Should an LM317 (specifically a TI LM317MQDCYR) rated for 500ma output current really be getting hot to touch when only pulling 170ma at 5V?

Package is SOT-223, input is 9V.

Is this normal?

  • 1
    \$\begingroup\$ @Passerby, really? we need a special tag for "9 V". Do we also need a tag for 12 V, 24 V, 3.3 V, 2.5 V, etc, etc? \$\endgroup\$
    – The Photon
    Commented Nov 3, 2013 at 17:26

2 Answers 2


Dissipation is (9-5)V*170mA, or 680 mW. SOT223 thermal resistance is 62.5°C/W maximum. So the junction temperature is 62.5 * 0.680, or 42.5 degrees above ambient. And the thermal resistance to the case is about 15 °C/W, so the case will be 42.5-(15*0.680) or 32.3 degrees above ambient. If ambient is 25°C, the case is at 57°C. Does this sound right?

(You should look up and substitute your own thermal values, I just grabbed some from the Zetex datasheet. But I expect all SOT223 will have similar thermal characteristics.)

Notice that the 500 mA rating has nothing at all to do with it. Temperature is determined by the power dissipated, which is set by the input-output difference and the output current, and the thermal characteristics of the package and surroundings.

  • 1
    \$\begingroup\$ So then as long as the junction temperature is less than the max recommended in the TI datashet (125°C), I should be OK? \$\endgroup\$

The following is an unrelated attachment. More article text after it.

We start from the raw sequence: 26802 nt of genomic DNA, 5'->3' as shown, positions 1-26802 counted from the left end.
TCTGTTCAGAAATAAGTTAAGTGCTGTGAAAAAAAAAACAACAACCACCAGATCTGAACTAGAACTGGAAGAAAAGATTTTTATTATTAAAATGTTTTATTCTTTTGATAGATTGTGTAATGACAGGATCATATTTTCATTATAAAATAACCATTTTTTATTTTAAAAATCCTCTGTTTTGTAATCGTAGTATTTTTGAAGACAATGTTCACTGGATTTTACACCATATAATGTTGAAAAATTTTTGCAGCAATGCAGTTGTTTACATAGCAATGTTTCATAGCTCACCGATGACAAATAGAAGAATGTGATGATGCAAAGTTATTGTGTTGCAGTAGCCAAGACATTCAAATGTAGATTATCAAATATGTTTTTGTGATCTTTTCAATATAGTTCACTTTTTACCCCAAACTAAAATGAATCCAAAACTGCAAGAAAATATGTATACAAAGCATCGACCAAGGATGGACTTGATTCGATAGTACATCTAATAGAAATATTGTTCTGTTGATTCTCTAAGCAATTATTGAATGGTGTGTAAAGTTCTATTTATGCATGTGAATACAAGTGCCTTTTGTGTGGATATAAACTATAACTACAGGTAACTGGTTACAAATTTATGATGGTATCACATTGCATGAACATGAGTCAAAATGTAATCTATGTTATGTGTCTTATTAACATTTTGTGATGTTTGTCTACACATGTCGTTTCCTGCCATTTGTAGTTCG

– Craig
    Commented Feb 27, 2011 at 6:24
  • 3
    \$\begingroup\$ Yep. You should be fine. If the heat bothers you, and you are re-laying-out the board try putting a big plane of copper on the tab of the SOT223, and vias to connect to a plane on the other side. This forms a heat sink and reduces the junction->ambient resistance. \$\endgroup\$
    – markrages
    Commented Feb 27, 2011 at 7:15
  • 2
    \$\begingroup\$ It's important to remember that the datasheet's rated values are generally for a situation with an ideal heatsink. \$\endgroup\$ Commented Feb 27, 2011 at 8:22
  • \$\begingroup\$ +1 for the explanation of thermal resistance and "Notice that the 500 mA rating has nothing at all to do with it" \$\endgroup\$ Commented Jul 15, 2011 at 13:14

markrages is right, it is normal this kind of regulators burn the energy of as heat. If the heat is a problem there is two ways to solve it.

  1. A heatsink, the more current you need the bigger heatsink you need.
  2. Use a switched regulator instead.

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